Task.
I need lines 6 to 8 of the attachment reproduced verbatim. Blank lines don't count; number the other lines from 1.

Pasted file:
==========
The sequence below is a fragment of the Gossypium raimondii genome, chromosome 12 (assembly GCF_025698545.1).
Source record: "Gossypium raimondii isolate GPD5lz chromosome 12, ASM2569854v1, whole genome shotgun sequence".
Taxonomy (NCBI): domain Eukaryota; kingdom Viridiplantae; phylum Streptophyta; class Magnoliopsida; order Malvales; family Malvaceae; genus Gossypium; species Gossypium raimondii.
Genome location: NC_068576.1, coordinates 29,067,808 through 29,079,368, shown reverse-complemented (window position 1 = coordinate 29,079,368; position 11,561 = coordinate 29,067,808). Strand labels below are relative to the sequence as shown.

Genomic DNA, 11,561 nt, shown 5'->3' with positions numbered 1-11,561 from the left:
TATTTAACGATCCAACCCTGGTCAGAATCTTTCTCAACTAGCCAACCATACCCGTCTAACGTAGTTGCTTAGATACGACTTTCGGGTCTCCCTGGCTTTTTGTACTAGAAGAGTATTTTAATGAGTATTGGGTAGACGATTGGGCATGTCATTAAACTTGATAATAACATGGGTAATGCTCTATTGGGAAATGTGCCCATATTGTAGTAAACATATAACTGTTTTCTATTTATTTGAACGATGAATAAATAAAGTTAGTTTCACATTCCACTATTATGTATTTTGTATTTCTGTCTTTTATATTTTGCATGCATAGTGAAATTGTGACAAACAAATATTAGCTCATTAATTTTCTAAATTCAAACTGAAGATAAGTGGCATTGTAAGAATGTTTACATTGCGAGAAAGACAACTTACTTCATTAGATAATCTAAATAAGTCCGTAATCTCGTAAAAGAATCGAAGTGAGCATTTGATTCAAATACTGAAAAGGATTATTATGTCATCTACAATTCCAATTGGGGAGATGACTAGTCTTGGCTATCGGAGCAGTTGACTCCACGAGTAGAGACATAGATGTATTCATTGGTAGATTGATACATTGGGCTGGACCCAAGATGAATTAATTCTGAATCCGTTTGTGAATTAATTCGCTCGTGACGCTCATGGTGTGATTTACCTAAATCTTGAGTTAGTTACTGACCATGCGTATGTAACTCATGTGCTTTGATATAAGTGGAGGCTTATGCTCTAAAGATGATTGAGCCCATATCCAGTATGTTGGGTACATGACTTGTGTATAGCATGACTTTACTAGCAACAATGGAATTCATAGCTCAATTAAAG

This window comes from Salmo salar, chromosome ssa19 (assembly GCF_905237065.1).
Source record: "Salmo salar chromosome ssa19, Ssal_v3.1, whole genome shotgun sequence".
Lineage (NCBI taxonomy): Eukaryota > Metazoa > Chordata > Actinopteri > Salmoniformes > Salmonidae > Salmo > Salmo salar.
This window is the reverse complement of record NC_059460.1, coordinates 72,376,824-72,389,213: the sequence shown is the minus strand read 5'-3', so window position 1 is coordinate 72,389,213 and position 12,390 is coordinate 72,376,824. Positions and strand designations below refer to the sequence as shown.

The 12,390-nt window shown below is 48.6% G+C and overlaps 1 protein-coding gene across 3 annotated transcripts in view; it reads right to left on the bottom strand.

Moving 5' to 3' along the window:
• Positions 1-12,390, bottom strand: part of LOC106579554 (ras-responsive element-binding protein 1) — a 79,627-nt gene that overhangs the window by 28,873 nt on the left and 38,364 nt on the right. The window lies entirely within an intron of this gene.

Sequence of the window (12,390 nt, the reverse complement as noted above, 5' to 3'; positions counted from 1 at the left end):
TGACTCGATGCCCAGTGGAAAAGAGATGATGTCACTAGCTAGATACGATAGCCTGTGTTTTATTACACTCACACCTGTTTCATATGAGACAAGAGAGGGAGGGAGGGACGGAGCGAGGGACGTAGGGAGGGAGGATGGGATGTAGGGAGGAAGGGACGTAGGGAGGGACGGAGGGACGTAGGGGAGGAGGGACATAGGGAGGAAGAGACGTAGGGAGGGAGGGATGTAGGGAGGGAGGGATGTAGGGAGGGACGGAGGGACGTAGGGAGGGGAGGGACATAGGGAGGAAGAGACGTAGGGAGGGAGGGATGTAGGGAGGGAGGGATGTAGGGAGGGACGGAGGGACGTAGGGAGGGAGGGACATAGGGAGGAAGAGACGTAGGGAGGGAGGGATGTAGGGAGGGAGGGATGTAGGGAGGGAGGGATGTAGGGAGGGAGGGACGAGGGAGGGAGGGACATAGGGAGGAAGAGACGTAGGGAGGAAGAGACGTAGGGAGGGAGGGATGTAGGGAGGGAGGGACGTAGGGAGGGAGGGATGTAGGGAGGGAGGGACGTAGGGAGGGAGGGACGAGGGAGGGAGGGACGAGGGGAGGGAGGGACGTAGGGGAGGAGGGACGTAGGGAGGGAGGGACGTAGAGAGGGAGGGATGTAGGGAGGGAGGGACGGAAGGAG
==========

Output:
TATTTAACGATCCAACCCTGGTCAGAATCTTTCTCAACTAGCCAACCATACCCGTCTAACGTAGTTGCTTAGATACGACTTTCGGGTCTCCCTGGCTTTTTGTACTAGAAGAGTATTTTAATGAGTATTGGGTAGACGATTGGGCATGTCATTAAACTTGATAATAACATGGGTAATGCTCTATTGGGAAATGTGCCCATATTGTAGTAAACATATAACTGTTTTCTATTTATTTGAACGATGAATAAATAAAGTTAGTTTCACATTCCACTATTATGTATTTTGTATTTCTGTCTTTTATATTTTGCATGCATAGTGAAATTGTGACAAACAAATATTAGCTCATTAATTTTCTAAATTCAAACTGAAGATAAGTGGCATTGTAAGAATGTTTACATTGCGAGAAAGACAACTTACTTCATTAGATAATCTAAATAAGTCCGTAATCTCGTAAAAGAATCGAAGTGAGCATTTGATTCAAATACTGAAAAGGATTATTATGTCATCTACAATTCCAATTGGGGAGATGACTAGTCTTGGCTATCGGAGCAGTTGACTCCACGAGTAGAGACATAGATGTATTCATTGGTAGATTGATACATTGGGCTGGACCCAAGATGAATTAATTCTGAATCCGTTTGTGAATTAATTCGCTCGTGACGCTCATGGTGTGATTTACCTAAATCTTGAGTTAGTTACTGACCATGCGTATGTAACTCATGTGCTTTGATATAAGTGGAGGCTTATGCTCTAAAGATGATTGAGCCCATATCCAGTATGTTGGGTACATGACTTGTGTATAGCATGACTTTACTAGCAACAATGGAATTCATAGCTCAATTAAAG

This window comes from Salmo salar, chromosome ssa19 (assembly GCF_905237065.1).
Source record: "Salmo salar chromosome ssa19, Ssal_v3.1, whole genome shotgun sequence".